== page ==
Akorn - Nice Strategic And Financial Acquisition Of Hi-Tech Pharmacal

| About: Akorn, Inc. (AKRX)

Shares of Akorn (NASDAQ:AKRX) spiked upwards in Tuesday's trading session after the generic pharmaceutical company announced the acquisition of Hi-Tech Parmacal.

The excellent addition, both financially as well as strategically, does boost the overall appeal of Akorn. Yet I remain cautious on the back of a high current valuation of the shares, after they have roughly 20-folded from 2009s lows.

The Deal

Akorn announced that it has entered into a definitive agreement under which it will acquire Hi-Tech Pharmacal (NASDAQ:HITK). Akorn will pay $43.50 per share in cash for Hi-Tech, valuing the business at $640 million.

The proposed deal price represents a 23.5% premium over Monday's closing price, the day before the deal was announced.

Just like Akorn itself, Hi-Tech is focused on the development, manufacturing and marketing of generic, as well as branded prescription and over-the-counter products. The company focuses on difficult to manufacture forms including creams, nasal sprays, otics and gel products, among others. CEO Raj Rai commented on the rationale behind the deal:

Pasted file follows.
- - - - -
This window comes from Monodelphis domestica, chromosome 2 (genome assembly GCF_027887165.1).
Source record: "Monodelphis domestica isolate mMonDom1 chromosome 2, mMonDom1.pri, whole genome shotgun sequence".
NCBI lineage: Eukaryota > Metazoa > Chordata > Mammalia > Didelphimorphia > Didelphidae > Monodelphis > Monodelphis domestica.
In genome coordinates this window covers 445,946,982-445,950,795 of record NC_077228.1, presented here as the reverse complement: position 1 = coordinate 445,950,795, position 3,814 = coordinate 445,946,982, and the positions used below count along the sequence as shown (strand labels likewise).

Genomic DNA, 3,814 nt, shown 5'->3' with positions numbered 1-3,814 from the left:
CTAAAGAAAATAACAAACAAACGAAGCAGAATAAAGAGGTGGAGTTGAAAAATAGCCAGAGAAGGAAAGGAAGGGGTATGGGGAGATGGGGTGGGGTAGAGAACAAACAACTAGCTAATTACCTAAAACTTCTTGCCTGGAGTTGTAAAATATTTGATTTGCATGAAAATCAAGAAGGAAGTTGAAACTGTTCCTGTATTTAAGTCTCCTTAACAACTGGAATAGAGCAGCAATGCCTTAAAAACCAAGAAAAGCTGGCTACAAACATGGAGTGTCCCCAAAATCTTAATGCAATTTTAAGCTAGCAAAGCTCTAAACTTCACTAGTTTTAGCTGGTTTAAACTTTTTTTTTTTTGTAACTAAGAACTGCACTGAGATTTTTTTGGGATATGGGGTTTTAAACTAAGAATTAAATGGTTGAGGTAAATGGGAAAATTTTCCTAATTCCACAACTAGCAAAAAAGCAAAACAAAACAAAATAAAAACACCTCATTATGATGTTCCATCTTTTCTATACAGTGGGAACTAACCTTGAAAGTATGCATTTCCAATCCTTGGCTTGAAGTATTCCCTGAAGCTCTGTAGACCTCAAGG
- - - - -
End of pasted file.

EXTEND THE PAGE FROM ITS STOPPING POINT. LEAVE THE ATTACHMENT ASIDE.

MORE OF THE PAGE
This is a transformative event for our company. The portfolio of Hi-Tech products is a great strategic fit to our currently marketed products as it diversifies our offering to our retail customers beyond ophthalmics to other niche dosage forms such as oral liquids, topical creams and ointments, nasal sprays and otics. In addition, we are excited about Hi-Tech's product pipeline which would further enhance growth opportunities for the combined platform.

Hi-Tech generated annual revenues of $232.4 million over its past fiscal year, up just slightly from the year before. GAAP earnings plunged from $48.4 million to just $16.3 million after the company reported a fourth-quarter loss on the back of falling sales and increasing costs.

For the quarter ending in April of this year, Akorn ended with $100.6 million in cash and equivalents. The company held $9.0 million in debt for a solid $91 million cash position. The $640 million price tag therefore values operating assets around $550 million. This values Hi-Tech at 2.4 times annual revenues and 33-34 times annual earnings.

As a result of the deal, Akorn expects to realize $15 to $20 million in annual synergies within 12 months of the close. As such the deal is expected to be accretive to non-GAAP adjusting earnings per share immediately after closing.


Akorn ended its second quarter with $58.4 million in cash and equivalents. The company operates with $106.7 million in total debt, for a net debt position of $48.3 million. To finance the deal, Akorn has found committed financing from J.P. Morgan (NYSE:JPM).

Revenues for the first six months of the year came in at $150.9 million, up 31.2% on the year before. Net income almost doubled to $23.5 million in the meantime.

Akorn sees full-year revenues of around $310 million and GAAP net income of $47 to $50 million.